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Why 'psychological safety' is so important in the workplace

Frustrated female computer programmer with head in hands sitting in creative office
Employers should make sure all ideas are listened to, accepted and discussed. Photo: Getty

If you’ve ever thought of an important point in a meeting but kept quiet, you’re not alone. Research suggests that, when faced with the choice of whether or not to raise an issue, employees often choose to remain silent.

In an ideal world, a team should be able to bounce ideas off each other to come up with plans, solve problems and provide support to one another. However, it’s not always easy to speak up in front of your boss, colleagues or clients — and it can be even harder if you work in an environment that doesn’t encourage openness or collaboration.

This is because speaking up often carries a risk of being judged, rejected or punished, particularly if we make mistakes. To avoid this, we withhold important suggestions and concerns to protect ourselves — to the detriment of businesses and our careers.

The answer is relatively simple, however: Psychological safety.

What is psychological safety?

Being able to be yourself and speak your mind at work comes with many benefits. It allows us to show our true selves, take risks and be creative without fear of being ostracised and embarrassed. Psychological safety is a feature that allows us to do just this.

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First described in a 1999 academic paper by Amy Edmonson, an organisational behavioural scientist from Harvard University, psychological safety describes a climate in which speaking up is enabled and expected. She defines it as “a shared belief held by members of a team that the team is safe for interpersonal risk-taking.”

And these risks don’t have to be particularly big in order for people to shy away from them, she found. “Asking for help, admitting errors, and seeking feedback exemplify the kinds of behaviours that pose a threat to face, and thus people in organisations are often reluctant to disclose their errors or are unwilling to ask for help, even when doing so would provide benefits for the team or organisation,” she explained.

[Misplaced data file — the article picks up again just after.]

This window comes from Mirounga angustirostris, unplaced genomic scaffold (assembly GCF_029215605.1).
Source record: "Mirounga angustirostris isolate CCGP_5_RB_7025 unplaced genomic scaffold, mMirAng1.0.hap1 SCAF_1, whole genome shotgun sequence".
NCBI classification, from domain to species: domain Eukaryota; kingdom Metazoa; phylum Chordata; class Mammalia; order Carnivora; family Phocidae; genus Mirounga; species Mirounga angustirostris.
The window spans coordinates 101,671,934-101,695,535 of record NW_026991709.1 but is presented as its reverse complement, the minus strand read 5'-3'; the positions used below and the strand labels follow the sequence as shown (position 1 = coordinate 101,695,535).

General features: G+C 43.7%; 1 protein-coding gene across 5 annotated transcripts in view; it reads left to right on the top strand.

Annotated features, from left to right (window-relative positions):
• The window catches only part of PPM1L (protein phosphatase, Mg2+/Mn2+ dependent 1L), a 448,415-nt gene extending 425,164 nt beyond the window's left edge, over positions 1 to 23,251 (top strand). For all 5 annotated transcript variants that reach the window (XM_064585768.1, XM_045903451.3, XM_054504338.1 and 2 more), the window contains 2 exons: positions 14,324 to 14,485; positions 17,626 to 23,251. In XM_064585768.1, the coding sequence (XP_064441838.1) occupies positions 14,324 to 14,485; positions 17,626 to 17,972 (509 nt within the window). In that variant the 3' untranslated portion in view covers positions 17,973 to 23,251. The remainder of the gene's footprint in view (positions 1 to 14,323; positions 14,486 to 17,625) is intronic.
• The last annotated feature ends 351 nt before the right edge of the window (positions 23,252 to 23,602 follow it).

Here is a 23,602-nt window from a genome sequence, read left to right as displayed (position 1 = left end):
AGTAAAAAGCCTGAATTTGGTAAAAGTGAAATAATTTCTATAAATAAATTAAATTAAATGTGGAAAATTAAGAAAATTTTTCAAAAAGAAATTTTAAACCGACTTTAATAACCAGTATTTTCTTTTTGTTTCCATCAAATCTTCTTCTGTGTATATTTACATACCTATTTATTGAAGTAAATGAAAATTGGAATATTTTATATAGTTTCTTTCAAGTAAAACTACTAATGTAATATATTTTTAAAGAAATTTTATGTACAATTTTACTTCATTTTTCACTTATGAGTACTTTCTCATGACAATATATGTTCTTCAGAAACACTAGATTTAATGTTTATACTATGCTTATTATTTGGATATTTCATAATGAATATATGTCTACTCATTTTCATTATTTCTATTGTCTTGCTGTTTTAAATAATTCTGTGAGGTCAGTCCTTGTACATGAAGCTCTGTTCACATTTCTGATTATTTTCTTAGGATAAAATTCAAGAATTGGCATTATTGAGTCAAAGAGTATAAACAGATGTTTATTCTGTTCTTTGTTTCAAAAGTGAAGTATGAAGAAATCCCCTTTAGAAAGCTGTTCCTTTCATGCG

What are the benefits of psychological safety?

Edmonson carried out research about “learning behaviours” in hospital nursing teams to find out more about psychological safety. She found that the best teams had a culture where workers felt able to speak up about medical errors, in order to learn from them and improve care for patients.

Less effective teams, where workers felt unable to speak up for fear of repercussions, stayed quiet about the mistakes they witnessed.

Decades on from Edmonson’s research, employers have taken on board her findings about the importance of psychological safety at work.

In 2015, Google published the results of more than 200 interviews with its employees to find out what makes a great team. Of the five key features of effective teams that the researchers identified, psychological safety was by far the most important.

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“Taking a risk around your team members seems simple. But remember the last time you were working on a project,” the researchers wrote. “Did you feel like you could ask what the goal was without the risk of sounding like you’re the only one out of the loop? Or did you opt for continuing without clarifying anything, in order to avoid being perceived as someone who is unaware?”

Although it’s natural to want to protect ourselves at work, it can be detrimental to effective teamwork. However, feeling safe among your colleagues means you may be more likely to admit mistakes, take on new roles and engage in critical thinking.

“Individuals on teams with higher psychological safety are less likely to leave Google, they’re more likely to harness the power of diverse ideas from their teammates, they bring in more revenue, and they’re rated as effective twice as often by executives,” the researchers found.

Other studies have found benefits associated with psychological safety too, including better performance and creativity.

So how can businesses foster an environment which encourages employees to feel comfortable and safe among their peers?

READ MORE: How to cope when you lose your sense of purpose at work

The key to psychological safety is to make sure people feel comfortable when speaking up. Employers can do this by making sure all ideas are listened to, accepted and discussed, even the unusual ones. It’s also important to make sure people aren’t blamed or interrupted too.

Encourage people to talk in meetings by asking questions, or speaking to them in a one-to-one session about their ideas. Make sure feedback is constructive and positive, rather than critical — and help people develop ideas.

It’s essential to lead by example from the top down. Managers and anyone in a position of responsibility should behave in the way they want employees to do so. They should acknowledge their mistakes, ask for feedback, be approachable and in particular, be open to all opinions.